It could feel like the stars are aligning if you recently found the right premises to lease and the landlord sweetens the deal by throwing in lease incentives for the first few months while you set up shop. Some may go one step further and offer to pay for your fit-out costs in addition to granting a rent-free period. But have you ever wondered if there’s a catch? The short answer is yes. The lease can require you to repay the lease incentive on the happening of particular events (also known as a clawback provision). This article will explore clawback provisions in more detail and discuss whether or not the landlord can legally ask you to repay the lease incentive.

What Are The Different Types of Lease Incentives?

The landlord can offer lease incentives in a variety of ways, including:

  • Rent-free periods: The landlord suspends the rent for a specified timeframe such as the start of the lease until a particular date (usually enough time for you to complete your fit-out works).
  • Rent reduction: The landlord reduces a proportion of the monthly rent by an amount the parties agree to until the tenant uses up the total incentive amount.
  • Contribution to fit-out costs: The landlord pays for the fit-out up until an agreed amount. This payment can be by way of reimbursement for your fit-out works, or the landlord can carry out the fit-out works in agreement with approved plans and specifications.

What are Clawback Provisions?

The parties will usually document an incentive in either the lease document or a separate document often referred to as a side deed or incentive deed. A provision that requires you repay the lease incentive amount for a breach of the lease or an assignment of the lease is called a clawback provision.

Can the Landlord Legally Ask You to Repay the Lease Incentive?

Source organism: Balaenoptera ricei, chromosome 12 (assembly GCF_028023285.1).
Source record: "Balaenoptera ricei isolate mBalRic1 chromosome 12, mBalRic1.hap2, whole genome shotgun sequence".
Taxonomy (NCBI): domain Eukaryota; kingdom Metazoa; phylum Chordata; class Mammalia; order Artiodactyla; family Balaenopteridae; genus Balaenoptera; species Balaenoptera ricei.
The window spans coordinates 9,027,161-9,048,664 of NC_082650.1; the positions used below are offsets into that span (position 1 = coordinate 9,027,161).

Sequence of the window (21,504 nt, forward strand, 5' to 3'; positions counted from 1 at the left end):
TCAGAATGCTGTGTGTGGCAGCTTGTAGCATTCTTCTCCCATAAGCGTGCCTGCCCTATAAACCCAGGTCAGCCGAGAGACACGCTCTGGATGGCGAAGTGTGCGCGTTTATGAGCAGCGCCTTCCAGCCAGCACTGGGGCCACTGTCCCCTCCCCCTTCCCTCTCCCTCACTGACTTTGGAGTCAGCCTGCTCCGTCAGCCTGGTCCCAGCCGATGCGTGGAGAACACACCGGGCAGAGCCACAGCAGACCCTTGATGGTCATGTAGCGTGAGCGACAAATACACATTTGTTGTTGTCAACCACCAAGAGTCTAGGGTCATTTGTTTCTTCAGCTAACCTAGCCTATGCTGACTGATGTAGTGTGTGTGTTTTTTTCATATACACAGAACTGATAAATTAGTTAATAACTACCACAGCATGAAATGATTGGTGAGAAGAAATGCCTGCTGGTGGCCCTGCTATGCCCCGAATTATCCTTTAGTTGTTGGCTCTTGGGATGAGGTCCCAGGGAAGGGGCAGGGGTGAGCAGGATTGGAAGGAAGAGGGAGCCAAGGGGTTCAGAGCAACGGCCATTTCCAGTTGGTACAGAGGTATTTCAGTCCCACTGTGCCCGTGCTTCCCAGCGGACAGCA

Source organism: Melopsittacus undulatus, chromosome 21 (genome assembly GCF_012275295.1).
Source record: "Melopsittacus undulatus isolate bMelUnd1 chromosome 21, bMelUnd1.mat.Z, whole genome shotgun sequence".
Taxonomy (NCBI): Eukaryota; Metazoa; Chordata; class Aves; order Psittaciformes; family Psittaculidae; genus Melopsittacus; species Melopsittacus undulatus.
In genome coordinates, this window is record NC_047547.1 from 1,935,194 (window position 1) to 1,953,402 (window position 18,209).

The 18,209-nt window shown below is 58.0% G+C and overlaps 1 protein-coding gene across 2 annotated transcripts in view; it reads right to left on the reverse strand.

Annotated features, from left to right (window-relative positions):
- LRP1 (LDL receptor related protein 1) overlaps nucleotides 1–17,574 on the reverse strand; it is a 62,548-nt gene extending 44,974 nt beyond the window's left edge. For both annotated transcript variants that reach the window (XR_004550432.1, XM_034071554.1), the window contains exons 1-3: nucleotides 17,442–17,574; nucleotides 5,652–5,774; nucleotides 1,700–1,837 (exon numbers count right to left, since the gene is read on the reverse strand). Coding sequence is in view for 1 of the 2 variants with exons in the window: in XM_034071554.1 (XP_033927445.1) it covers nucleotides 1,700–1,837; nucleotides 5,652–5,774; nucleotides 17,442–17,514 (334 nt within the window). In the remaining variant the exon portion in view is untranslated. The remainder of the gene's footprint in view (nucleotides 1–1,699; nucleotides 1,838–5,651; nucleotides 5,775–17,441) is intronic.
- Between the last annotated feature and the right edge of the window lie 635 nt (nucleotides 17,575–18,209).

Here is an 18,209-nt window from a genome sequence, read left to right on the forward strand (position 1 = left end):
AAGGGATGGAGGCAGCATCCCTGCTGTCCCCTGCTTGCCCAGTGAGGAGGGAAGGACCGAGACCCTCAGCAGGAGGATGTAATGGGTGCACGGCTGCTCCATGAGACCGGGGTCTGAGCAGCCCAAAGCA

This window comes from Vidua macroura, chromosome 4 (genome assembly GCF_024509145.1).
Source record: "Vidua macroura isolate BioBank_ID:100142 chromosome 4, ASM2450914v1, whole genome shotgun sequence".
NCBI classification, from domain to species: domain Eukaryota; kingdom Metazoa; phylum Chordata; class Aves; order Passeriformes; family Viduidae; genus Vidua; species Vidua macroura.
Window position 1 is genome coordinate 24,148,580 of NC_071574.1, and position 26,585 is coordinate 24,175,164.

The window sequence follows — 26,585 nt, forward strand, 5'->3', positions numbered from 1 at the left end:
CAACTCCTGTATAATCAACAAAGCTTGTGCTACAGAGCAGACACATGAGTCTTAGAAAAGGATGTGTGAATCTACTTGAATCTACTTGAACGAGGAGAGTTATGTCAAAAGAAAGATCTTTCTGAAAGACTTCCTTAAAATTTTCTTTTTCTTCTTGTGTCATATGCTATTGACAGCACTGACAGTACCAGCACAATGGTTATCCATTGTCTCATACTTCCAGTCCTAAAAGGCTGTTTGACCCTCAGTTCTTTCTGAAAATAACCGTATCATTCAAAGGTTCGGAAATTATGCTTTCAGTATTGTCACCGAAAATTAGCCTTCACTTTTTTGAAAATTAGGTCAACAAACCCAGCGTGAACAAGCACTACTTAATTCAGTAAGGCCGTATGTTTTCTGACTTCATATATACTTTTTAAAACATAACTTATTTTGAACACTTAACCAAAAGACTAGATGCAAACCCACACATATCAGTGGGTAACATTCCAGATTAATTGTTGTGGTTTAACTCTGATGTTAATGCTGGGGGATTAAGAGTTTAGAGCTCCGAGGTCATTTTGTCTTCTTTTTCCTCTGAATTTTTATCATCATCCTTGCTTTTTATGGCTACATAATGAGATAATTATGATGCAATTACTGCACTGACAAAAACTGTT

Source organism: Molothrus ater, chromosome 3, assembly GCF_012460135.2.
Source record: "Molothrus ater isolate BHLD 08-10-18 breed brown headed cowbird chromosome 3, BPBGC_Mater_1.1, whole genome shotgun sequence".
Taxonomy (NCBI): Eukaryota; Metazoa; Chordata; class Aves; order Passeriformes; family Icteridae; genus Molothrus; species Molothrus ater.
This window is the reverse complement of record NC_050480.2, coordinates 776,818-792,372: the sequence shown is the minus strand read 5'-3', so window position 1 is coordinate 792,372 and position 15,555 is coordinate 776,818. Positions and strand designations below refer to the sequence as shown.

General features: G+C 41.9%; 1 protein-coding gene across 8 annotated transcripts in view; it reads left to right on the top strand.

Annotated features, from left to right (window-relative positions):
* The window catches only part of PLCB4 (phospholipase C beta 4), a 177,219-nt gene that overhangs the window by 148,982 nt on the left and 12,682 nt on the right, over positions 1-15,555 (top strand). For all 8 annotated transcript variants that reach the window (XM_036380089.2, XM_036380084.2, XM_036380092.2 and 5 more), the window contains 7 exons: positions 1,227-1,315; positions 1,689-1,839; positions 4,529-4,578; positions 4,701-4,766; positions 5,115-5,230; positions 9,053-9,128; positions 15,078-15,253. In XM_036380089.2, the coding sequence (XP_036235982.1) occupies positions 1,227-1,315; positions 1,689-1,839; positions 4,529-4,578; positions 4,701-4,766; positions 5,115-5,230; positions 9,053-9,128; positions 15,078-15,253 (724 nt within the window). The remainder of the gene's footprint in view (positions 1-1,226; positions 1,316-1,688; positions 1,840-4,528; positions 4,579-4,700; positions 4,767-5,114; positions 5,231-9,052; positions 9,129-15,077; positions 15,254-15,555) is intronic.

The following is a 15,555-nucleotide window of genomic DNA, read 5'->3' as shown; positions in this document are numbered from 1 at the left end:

The High Court decision in GWC Property Group Pty Ltd v Higginson and Others [2014] QSC 264 held that clawback provisions may be unenforceable.

In that matter, the landlord offered the tenant a 7-year lease with a lease incentive consisting of a fit-out contribution and rent and signage fee abatement over the first three years of the initial term. Its directors personally guaranteed the obligations of the tenant. The tenant then went into liquidation after entering into the lease, and the landlord sued the guarantors for money owing under the incentive clawback provision.

The Court’s legal reasoning, in this case, rests upon the new penalty doctrine established in Andrews v Australia and New Zealand Banking Group Ltd (2012) 247 CLR 205 (‘Andrews’). The doctrine of penalties applied to a leasing scenario is as follows:

  • If a lease contains a provision which contemplates a genuine pre-estimate liquidated damages (i.e. a pre-agreed sum of compensation), then that provision is enforceable.
  • If a lease provision is intended to be a penalty, then it is unenforceable.

The Court held in GWC Property Group Pty Ltd v Higginson and Others [2014] QSC 264 that the landlord was entitled to recover ordinary damages for breach such as the rental during the time that it took to re-let the premises. However, the landlord would have been in a better position than if the tenant had not breached the lease than if the landlord was allowed to recover the incentive amount.

The landlord had no right to ask for the incentive repayment had the tenant continued with its lease until the expiry date. On that basis, the Court concluded that the clawback provision was a penalty provision and therefore unenforceable.

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Before entering into a lease and accepting a lease incentive ensure that you understand what the landlord expects if you choose not to continue with the lease down the track. If you need assistance reviewing your lease documents or have any questions about your terms, get in touch with our commercial leasing team on 1300 544 755.

Alyssa Huynh

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